“We can’t imagine how much more data we are going to create with data-driven autonomous vehicles, and it is not just cars we are talking about here”, says David Trossell, CEO and CTO of Bridgeworks in this TU Automotive article.
October 5, 2018
Data volumes are ever increasing and at an unprecedented rate.
Connected and autonomous vehicles will further add to the amount of data that’s currently out there. It’s hard to imagine how much data will be created over the next decade but data will become more vital to our everyday lives – even more so that it is today.
“I don’t think we can even imagine how much more data we are going to create with data-driven automobiles, and it is not just cars we are talking about here”, says David Trossell, CEO and CTO of Bridgeworks before rightly claiming that “it’s about everything that traverses our highways and byways…” He feels that the intelligence gleaned from this data will in time push companies such as Facebook into the background. “However, unlike Facebook, the data is going to be spread across various silos, so accessing or collecting this vast amount of data is going to be a challenge – not only from a transportation point of view, but also from a security perspective.”
He adds that the ability to move voluminous amounts of data over large distances will be problematic, and especially so if it is encrypted. “All the tools that have been traditionally used will no longer work, and so there is going to a need for WAN data acceleration to ensure that the data can be accessed, retrieved, analyzed in real-time, backed up and restored quickly.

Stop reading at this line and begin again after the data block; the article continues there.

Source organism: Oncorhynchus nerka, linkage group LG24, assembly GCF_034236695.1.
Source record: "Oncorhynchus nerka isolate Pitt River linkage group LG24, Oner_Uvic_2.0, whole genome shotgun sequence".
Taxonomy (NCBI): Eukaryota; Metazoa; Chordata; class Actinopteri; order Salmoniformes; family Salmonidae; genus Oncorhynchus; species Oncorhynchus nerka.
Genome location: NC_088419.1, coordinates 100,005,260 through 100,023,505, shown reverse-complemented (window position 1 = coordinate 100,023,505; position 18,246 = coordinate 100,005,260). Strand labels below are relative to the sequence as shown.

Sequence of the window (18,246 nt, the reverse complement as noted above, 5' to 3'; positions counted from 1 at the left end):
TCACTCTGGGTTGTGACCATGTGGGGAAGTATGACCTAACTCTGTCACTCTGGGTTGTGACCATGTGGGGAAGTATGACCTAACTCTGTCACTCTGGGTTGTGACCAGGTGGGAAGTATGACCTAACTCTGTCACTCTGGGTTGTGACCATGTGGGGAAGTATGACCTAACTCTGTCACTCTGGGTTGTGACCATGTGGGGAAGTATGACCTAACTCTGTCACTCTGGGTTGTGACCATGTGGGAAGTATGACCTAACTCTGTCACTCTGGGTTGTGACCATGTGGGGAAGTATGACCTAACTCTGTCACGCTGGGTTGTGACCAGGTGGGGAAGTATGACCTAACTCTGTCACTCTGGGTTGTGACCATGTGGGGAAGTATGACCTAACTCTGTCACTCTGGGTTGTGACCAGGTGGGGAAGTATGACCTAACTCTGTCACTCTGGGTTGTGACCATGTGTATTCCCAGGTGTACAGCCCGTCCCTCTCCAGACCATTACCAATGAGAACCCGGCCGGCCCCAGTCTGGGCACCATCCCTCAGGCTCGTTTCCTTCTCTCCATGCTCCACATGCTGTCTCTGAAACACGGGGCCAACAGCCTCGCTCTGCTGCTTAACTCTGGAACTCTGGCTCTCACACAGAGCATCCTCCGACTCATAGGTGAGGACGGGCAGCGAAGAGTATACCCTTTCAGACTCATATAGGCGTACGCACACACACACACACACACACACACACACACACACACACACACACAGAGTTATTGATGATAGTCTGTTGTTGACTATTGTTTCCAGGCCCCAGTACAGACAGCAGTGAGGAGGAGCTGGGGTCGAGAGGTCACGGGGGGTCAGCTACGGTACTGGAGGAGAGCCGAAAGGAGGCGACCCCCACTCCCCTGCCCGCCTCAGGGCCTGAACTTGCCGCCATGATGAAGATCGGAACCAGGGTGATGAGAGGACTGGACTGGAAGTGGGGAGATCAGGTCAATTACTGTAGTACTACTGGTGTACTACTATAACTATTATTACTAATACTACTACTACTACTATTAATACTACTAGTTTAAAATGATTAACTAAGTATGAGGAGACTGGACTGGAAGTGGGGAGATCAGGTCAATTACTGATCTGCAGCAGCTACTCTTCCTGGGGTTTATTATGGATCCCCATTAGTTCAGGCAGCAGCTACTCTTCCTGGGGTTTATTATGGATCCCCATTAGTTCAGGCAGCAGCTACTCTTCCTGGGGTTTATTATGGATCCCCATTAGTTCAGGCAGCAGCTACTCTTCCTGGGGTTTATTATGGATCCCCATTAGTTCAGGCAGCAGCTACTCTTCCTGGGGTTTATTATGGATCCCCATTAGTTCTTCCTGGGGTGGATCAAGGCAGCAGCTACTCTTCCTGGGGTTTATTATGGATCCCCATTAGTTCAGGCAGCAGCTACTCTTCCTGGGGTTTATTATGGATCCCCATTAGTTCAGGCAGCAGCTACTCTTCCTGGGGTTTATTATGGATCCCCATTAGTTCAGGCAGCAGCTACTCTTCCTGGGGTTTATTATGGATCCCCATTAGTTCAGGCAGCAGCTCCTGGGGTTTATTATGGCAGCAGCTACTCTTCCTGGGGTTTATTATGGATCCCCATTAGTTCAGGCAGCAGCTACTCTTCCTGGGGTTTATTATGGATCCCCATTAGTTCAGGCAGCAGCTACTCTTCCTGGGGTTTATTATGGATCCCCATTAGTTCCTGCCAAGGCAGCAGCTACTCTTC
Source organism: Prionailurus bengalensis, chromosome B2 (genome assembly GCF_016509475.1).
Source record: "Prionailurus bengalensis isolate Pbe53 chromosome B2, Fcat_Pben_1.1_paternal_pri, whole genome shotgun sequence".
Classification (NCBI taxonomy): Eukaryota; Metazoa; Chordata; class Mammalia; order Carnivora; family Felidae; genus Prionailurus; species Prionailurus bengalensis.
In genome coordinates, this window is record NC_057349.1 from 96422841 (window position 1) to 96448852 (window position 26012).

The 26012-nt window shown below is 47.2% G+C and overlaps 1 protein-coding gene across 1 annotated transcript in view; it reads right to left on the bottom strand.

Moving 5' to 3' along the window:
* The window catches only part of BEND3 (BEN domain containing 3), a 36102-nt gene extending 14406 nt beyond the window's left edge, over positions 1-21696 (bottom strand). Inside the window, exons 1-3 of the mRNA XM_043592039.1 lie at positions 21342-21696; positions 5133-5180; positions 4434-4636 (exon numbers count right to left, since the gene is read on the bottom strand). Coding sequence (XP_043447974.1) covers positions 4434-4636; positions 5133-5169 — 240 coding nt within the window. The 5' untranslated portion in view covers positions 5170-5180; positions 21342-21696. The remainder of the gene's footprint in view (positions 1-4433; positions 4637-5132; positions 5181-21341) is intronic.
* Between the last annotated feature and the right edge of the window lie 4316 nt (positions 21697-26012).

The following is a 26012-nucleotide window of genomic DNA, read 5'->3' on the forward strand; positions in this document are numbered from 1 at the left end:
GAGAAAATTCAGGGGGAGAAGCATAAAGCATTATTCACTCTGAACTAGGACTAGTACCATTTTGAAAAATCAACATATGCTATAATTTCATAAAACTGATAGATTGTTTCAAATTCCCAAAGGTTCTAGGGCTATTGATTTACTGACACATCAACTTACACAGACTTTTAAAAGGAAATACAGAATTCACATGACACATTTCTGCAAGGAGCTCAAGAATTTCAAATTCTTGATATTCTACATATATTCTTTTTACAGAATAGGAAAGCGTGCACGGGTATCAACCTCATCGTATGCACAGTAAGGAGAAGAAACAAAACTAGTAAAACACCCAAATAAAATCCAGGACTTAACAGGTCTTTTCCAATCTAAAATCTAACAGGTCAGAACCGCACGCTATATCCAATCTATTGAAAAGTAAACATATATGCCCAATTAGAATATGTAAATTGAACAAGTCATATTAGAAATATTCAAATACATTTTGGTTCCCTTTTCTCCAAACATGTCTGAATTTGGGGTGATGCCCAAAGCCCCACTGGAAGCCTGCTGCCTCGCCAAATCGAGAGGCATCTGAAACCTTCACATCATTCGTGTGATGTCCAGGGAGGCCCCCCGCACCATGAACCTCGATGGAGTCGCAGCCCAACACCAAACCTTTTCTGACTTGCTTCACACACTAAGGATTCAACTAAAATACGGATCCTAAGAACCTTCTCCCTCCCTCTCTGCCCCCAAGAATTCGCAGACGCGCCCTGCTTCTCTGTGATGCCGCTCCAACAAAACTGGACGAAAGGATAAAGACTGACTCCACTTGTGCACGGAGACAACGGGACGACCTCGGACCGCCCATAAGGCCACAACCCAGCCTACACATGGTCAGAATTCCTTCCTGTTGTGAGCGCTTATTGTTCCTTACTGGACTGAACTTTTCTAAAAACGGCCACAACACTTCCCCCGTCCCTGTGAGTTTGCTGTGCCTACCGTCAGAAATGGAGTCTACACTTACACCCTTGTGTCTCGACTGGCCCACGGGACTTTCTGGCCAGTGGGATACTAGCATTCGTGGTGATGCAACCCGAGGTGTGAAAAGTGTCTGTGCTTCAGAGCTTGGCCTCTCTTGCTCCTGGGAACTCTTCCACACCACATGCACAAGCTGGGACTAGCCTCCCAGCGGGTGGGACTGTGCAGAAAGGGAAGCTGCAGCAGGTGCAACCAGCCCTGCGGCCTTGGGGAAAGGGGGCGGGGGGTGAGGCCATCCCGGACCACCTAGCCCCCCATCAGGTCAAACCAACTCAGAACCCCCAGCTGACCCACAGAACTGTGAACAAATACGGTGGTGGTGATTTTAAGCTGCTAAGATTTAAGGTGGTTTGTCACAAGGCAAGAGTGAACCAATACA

This may not seem like an immediate concern of consumers but at a very basic level watching a video online that’s stalled by latency and packet loss can be very frustrating and it’s not something that could have serious consequences for data fueled vehicles, such as connected and autonomous vehicles.
Contributor: connected data
Anupam Malhotra, director of connected vehicles and data at Audi USA, nevertheless comments: “Audi continues to progress on our connected data strategy and we believe this space will be a strong contributor to the future growth of connected services.
A spokesperson for Renovo then gazes into the future: “We will soon live in a world where the touch of a button will summon a driverless highly automated vehicle (HAV) that will take us on safe, convenient urban journeys at extremely low cost. This automated mobility as a service (AMaaS) or robo-taxi paradigm is the most transformative use of HAVs as analyzed by the Rocky Mountain Institute, Boston Consulting Group, McKinsey, RethinkX and others illustrate – all of this leading to trillion-dollar opportunities over the coming decade.”